As gigabit subscribers grow toward 100M, so does case for G.fast, analyst says

As broadband providers like AT&T (NYSE: T), Comcast (NASDAQ: CMCSA), Google Fiber (NASDAQ: GOOG) and others compete to bring 1 Gbps and higher speeds into more U.S. communities, the need for a somewhat futureproof solution to consumer and business demand is growing. These providers need to take a look at G.fast, which can accelerate broadband over existing copper pairs, a research analyst said.

In fact, according to Oliver Johnson, CEO of Point Topic, as many as half of the leading broadband markets worldwide will adopt G.fast technology by 2020. "G.fast clearly works best economically in a mature market with copper in the local loop so I expect most of today's leading markets will have some G.fast in the next five years and some, should see coverage approaching 50% of the market," said Johnson, speaking to the Broadband Forum.

Right now, the number of subscribers to broadband services of 1 Gbps and higher is only about 10 million globally, a report by Point Topic revealed. However, as the cost of services drops and the number of gigabit tariffs rises, subscribership is forecast to grow at a CAGR of 65 percent between now and 2020. Total subscribers may reach 100 million by then, with 70 percent of that growth in the Asia-Pacific region.

G.fast is currently in trials with several operators including Alcatel-Lucent, BT (NYSE: BT), Nokia (NYSE:NOK) and Deutsche Telekom. In October, a joint BT-ALU demonstration achieved 5.6 Gbps over 35 meters of copper cable, and 1.8 Gbps over 100 meters of copper cable.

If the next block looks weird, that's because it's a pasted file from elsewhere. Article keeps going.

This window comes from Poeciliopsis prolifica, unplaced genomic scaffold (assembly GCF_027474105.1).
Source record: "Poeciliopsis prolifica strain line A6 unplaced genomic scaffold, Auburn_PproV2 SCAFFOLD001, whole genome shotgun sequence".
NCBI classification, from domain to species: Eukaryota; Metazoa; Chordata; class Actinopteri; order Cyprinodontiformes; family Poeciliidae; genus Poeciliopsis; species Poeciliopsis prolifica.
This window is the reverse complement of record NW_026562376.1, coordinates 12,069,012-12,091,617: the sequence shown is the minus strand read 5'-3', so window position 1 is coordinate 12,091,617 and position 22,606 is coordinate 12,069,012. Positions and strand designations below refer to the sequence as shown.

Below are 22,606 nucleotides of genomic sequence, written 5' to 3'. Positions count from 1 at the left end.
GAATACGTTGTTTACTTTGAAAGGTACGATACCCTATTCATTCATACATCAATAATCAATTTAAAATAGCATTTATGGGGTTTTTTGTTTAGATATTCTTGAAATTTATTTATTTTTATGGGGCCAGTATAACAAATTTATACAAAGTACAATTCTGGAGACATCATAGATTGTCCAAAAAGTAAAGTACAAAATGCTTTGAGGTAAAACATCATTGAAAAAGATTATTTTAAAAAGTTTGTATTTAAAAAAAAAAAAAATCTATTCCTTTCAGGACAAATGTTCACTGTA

At the end of 2015, a Deutsche Telekom-ALU lab trial reported achieving 11 Gbps over 50 meters of Cat 6 copper cable. The companies also said they were able to achieve 8 Gbps over 50 meters of standard drop cable. Theoretically, XG-Fast can also reach 1 Gbps symmetrical speeds over in-building telephone cables.

If implemented, G.fast technologies could amp up existing solutions to getting high broadband speed over copper, such as bonding and vectoring methods.

Johnson said the technology is an "excellent solution" for now, but standards and certifications for G.fast need to be put in place in order for it to be a strong competitor in the market. "The only doubt there could be is how long it can effectively compete, particularly when it comes to continued OPEX v CAPEX required for end-to-end fiber, and a lot of that depends on the next step of actually delivering it in the real mass market world," he said. "If it's quick, clean, meets global standards and certifications such as those proposed by the Broadband Forum, and continues to offer significant NFV/SDN and vectoring improvements then it will be strong tomorrow as well as today."

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